A team approach

Candace Heisler, a retired assistant district attorney from San Francisco and authority in the investigation of elder abuse cases, says one of the biggest errors any agency can make is in conducting unilateral investigations. Heisler advocates for the team approach.

“Law enforcement needs to meet their community partners, including Adult Protective Services, because there are resources that will assist them and their victims. Law enforcement can’t do this alone, shouldn’t do this alone,” she says.

Heisler says there’s hope for increasing prosecution of elder abuse cases. “I see law enforcement participating on greater levels than ever before,” she says. But she believes that a community-based approach is necessary because both police and APS are dependent on others to report suspected cases of abuse.

She also notes that, although the general conception is that most cases of elder abuse are built around seniors who lack the capacity to report the abuse and/or defend themselves, this is not true in every case. While many victims are frail and suffer from forms of dementia, there are also victims who are capable of helping in the prosecution of their own cases.

When it comes to collecting enough evidence to prosecute, Heisler says officers and prosecutors must take the time to gather it. “We have to be good listeners; we have to approach the victim carefully, as we should with other kinds of victims, like domestic violence and sexual assault,” she says.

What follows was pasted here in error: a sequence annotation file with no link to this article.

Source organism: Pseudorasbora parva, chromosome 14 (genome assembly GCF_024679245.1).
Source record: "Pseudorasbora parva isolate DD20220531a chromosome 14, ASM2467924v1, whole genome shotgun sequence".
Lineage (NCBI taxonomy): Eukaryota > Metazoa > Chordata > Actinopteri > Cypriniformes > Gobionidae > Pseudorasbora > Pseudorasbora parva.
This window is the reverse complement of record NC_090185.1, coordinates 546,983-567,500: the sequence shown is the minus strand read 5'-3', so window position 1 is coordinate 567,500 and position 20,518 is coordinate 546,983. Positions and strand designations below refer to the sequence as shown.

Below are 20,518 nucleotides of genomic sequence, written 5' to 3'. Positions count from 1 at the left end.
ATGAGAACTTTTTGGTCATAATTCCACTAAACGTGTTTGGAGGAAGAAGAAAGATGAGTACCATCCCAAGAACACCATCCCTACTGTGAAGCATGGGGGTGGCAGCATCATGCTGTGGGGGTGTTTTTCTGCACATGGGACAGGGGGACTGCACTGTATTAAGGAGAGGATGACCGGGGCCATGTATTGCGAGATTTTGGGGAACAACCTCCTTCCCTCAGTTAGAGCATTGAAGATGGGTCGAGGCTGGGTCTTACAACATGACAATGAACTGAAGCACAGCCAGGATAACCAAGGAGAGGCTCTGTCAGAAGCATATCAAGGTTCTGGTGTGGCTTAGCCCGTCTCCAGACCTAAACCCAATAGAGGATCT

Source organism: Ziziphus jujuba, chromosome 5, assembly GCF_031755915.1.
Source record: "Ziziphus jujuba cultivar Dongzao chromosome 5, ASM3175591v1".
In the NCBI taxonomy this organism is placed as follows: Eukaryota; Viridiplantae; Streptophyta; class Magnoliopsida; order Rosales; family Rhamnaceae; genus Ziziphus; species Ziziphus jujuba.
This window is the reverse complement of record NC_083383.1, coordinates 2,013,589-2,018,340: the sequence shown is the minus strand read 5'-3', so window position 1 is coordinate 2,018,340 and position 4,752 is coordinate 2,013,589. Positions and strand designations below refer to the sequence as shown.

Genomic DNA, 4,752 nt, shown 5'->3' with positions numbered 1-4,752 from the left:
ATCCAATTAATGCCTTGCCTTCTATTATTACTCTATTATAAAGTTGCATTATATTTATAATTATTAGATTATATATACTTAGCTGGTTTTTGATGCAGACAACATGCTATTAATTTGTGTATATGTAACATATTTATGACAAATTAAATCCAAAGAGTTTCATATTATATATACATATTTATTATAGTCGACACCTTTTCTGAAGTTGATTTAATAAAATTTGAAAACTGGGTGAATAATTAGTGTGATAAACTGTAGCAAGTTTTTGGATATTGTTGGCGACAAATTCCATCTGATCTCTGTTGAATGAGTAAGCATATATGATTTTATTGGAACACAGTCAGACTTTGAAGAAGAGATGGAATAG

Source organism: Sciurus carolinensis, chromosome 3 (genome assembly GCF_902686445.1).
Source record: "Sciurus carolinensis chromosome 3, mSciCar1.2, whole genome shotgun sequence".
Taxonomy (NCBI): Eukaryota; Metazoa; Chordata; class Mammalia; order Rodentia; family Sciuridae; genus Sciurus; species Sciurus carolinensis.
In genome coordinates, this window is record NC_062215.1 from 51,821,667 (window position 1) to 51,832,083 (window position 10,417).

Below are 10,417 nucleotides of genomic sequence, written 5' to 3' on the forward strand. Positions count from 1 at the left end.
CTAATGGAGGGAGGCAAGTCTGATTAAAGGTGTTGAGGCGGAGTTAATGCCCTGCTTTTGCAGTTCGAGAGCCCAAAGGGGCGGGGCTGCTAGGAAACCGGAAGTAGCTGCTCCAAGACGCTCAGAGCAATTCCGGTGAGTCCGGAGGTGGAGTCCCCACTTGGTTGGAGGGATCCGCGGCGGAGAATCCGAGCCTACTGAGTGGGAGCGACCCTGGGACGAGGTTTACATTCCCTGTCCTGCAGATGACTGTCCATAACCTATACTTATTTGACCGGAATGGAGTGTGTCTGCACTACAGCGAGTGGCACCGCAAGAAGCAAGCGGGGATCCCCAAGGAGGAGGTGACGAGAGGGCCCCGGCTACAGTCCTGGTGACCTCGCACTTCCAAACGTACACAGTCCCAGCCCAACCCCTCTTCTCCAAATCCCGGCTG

In a small, rural town, a woman in her 90s was found in bed, covered with open sores. Maggots had hatched in her wounds. She was filthy, undernourished and had not received her medication in months. Her caretaker was her son, a man in his 50s, who lived in her home and cashed her Social Security checks. When the woman was discovered, neighbors expressed amazement: They had not seen her in months, but thought she was simply too ill to be ambulatory.

Unfortunately, this scenario is common and, if predictions hold, incidents like this one will be something police will confront more and more often. Instead of beefing up the numbers of investigators handling these cases, it will be imperative for agencies to find smarter and more efficient ways to investigate.

 

A 12-year veteran of police work, Carole Moore has served in patrol, forensics, crime prevention and criminal investigations, and has extensive training in many law enforcement disciplines. Email her at carolemoore_biz@yahoo.com.